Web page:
7. October 2011 16:20
Siemens Hearing Instruments has released a number of innovative audiology devices aimed at improving workflow and reaching a wider range of care environments.
The company’s new audiometers and digital video otoscopes extend the choice available from one specialist point of contact, promising to simplify procurement, save clinical time and reduce costs.
New audiology devices now available from Siemens include:
- Otopod and Amplitude Audiometers – tiny, portable wireless audiometers suitable for use in the fitting room, home or bedside
- Kamplex PA5 Paediatric Audiometer – a free field audiometer for testing children’s hearing with one-handed operation
- a high-resolution USB Digital Video Otoscope, which links directly to a PC.
The new devices join Siemens’ existing range of audiology workflow solutions. A wider range of audiological accessories is also now available.
“Our single approach to providing a wide range of audiology workflow solutions gives audiologists more choice and specialist advice,” said Mark Laben, Product and Marketing Manager at Siemens Hearing Instruments.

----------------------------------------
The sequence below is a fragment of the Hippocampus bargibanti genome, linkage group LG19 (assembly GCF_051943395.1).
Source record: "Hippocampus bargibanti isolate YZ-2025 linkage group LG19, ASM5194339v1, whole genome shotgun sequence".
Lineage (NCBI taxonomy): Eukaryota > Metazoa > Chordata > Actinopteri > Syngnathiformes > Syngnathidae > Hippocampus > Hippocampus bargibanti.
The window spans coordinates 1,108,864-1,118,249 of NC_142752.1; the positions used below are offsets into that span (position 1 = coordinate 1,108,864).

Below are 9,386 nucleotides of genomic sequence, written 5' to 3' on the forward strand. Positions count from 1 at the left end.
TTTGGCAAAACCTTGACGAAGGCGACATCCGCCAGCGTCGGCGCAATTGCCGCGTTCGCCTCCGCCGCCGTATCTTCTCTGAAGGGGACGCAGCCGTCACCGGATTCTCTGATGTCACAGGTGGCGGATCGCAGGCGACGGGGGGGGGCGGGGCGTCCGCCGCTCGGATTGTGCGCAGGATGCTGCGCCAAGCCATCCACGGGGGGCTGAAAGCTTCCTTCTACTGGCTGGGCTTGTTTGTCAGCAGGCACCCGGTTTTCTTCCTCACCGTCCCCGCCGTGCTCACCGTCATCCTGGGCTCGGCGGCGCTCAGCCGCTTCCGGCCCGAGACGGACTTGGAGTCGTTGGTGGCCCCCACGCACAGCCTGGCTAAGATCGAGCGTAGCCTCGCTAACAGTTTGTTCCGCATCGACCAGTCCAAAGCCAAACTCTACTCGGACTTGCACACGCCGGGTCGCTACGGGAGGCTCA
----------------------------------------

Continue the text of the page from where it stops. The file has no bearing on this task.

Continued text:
“Healthcare departments and practices are facing increased pressures to invest wisely and redesign audiology workflow processes. By having workflow that integrates together, audiologists will have more time to spend with the patient on quality matters such as talking through fittings and answering concerns.”
Based in Crawley, West Sussex, Siemens Hearing Instruments provides digital hearing instruments and software, patient management systems and audiology equipment to the NHS and retail dispensers in the UK.
9. August 2011 10:20
Insulin pumps and blood sugar monitors could be hacked into, putting diabetes patients at risk, a security researcher has found.
Speaking at the Black Hat computer security conference in Las Vegas, USA, Jerome Radcliffe said that insulin control devices that are part of an electronic hospital or remote monitoring system can be remotely accessed and their settings changed – with potentially lethal consequences.
This could happen in the context of a personal attack or as a step in a wider hacking operation aimed at secure communication systems.
Scientists are developing ‘jammers’ to block hacking – but these may also block remote monitoring by clinicians, derailing the evolution of e-health.
Radcliffe, himself a diabetes patient, said that he had experimented on his own equipment and found the ‘secure’ data vulnerable to hacking. He commented that his reaction was one of “sheer terror”.
Other systems that could be vulnerable to attack include pacemakers, operating room monitors and ICU equipment. Hackers could not only stop these devices but actively take control of them.
Radcliffe said he had hacked into the remote control of his own insulin pump, using a USB device available from medical suppliers. He was able to access the operational data and change the settings.
Attacks of this kind could be carried out from any location within 200 feet of a patient. They may increase the security risk to public figures who use electronic medical devices.